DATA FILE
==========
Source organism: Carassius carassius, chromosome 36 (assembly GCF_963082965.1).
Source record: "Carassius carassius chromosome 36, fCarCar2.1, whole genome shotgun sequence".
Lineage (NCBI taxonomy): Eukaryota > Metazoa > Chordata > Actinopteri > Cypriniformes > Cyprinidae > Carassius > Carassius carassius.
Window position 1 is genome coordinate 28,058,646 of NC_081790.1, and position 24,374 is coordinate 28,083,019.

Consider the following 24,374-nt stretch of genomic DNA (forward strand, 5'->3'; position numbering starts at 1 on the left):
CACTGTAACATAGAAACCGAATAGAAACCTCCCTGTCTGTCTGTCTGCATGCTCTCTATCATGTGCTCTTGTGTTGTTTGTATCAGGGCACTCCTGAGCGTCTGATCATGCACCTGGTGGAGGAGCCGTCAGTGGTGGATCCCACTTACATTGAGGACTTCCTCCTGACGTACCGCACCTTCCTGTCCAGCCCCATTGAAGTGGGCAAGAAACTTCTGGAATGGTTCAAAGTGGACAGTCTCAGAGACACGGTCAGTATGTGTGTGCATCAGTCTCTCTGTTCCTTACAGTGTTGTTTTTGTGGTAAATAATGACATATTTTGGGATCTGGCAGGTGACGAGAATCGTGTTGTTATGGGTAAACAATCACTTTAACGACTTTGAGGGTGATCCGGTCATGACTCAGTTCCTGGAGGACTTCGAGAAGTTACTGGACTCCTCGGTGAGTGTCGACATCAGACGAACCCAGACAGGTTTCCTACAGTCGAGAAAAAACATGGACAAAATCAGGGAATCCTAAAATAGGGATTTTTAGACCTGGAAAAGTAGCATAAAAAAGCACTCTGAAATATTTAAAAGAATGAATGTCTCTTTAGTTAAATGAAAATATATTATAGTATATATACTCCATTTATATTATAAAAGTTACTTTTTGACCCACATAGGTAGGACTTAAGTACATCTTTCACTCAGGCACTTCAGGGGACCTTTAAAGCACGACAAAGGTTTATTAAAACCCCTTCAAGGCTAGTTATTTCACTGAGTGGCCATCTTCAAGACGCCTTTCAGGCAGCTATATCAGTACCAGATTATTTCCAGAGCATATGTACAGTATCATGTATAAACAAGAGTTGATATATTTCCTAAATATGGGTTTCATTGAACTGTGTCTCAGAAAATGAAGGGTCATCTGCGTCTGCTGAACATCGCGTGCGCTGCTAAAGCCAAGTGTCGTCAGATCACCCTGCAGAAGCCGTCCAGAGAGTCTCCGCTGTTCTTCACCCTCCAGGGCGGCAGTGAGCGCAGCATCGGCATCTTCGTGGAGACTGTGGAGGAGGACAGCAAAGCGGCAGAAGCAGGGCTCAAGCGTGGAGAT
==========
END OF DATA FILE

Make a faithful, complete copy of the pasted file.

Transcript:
Source organism: Carassius carassius, chromosome 36 (assembly GCF_963082965.1).
Source record: "Carassius carassius chromosome 36, fCarCar2.1, whole genome shotgun sequence".
Lineage (NCBI taxonomy): Eukaryota > Metazoa > Chordata > Actinopteri > Cypriniformes > Cyprinidae > Carassius > Carassius carassius.
Window position 1 is genome coordinate 28,058,646 of NC_081790.1, and position 24,374 is coordinate 28,083,019.

Consider the following 24,374-nt stretch of genomic DNA (forward strand, 5'->3'; position numbering starts at 1 on the left):
CACTGTAACATAGAAACCGAATAGAAACCTCCCTGTCTGTCTGTCTGCATGCTCTCTATCATGTGCTCTTGTGTTGTTTGTATCAGGGCACTCCTGAGCGTCTGATCATGCACCTGGTGGAGGAGCCGTCAGTGGTGGATCCCACTTACATTGAGGACTTCCTCCTGACGTACCGCACCTTCCTGTCCAGCCCCATTGAAGTGGGCAAGAAACTTCTGGAATGGTTCAAAGTGGACAGTCTCAGAGACACGGTCAGTATGTGTGTGCATCAGTCTCTCTGTTCCTTACAGTGTTGTTTTTGTGGTAAATAATGACATATTTTGGGATCTGGCAGGTGACGAGAATCGTGTTGTTATGGGTAAACAATCACTTTAACGACTTTGAGGGTGATCCGGTCATGACTCAGTTCCTGGAGGACTTCGAGAAGTTACTGGACTCCTCGGTGAGTGTCGACATCAGACGAACCCAGACAGGTTTCCTACAGTCGAGAAAAAACATGGACAAAATCAGGGAATCCTAAAATAGGGATTTTTAGACCTGGAAAAGTAGCATAAAAAAGCACTCTGAAATATTTAAAAGAATGAATGTCTCTTTAGTTAAATGAAAATATATTATAGTATATATACTCCATTTATATTATAAAAGTTACTTTTTGACCCACATAGGTAGGACTTAAGTACATCTTTCACTCAGGCACTTCAGGGGACCTTTAAAGCACGACAAAGGTTTATTAAAACCCCTTCAAGGCTAGTTATTTCACTGAGTGGCCATCTTCAAGACGCCTTTCAGGCAGCTATATCAGTACCAGATTATTTCCAGAGCATATGTACAGTATCATGTATAAACAAGAGTTGATATATTTCCTAAATATGGGTTTCATTGAACTGTGTCTCAGAAAATGAAGGGTCATCTGCGTCTGCTGAACATCGCGTGCGCTGCTAAAGCCAAGTGTCGTCAGATCACCCTGCAGAAGCCGTCCAGAGAGTCTCCGCTGTTCTTCACCCTCCAGGGCGGCAGTGAGCGCAGCATCGGCATCTTCGTGGAGACTGTGGAGGAGGACAGCAAAGCGGCAGAAGCAGGGCTCAAGCGTGGAGAT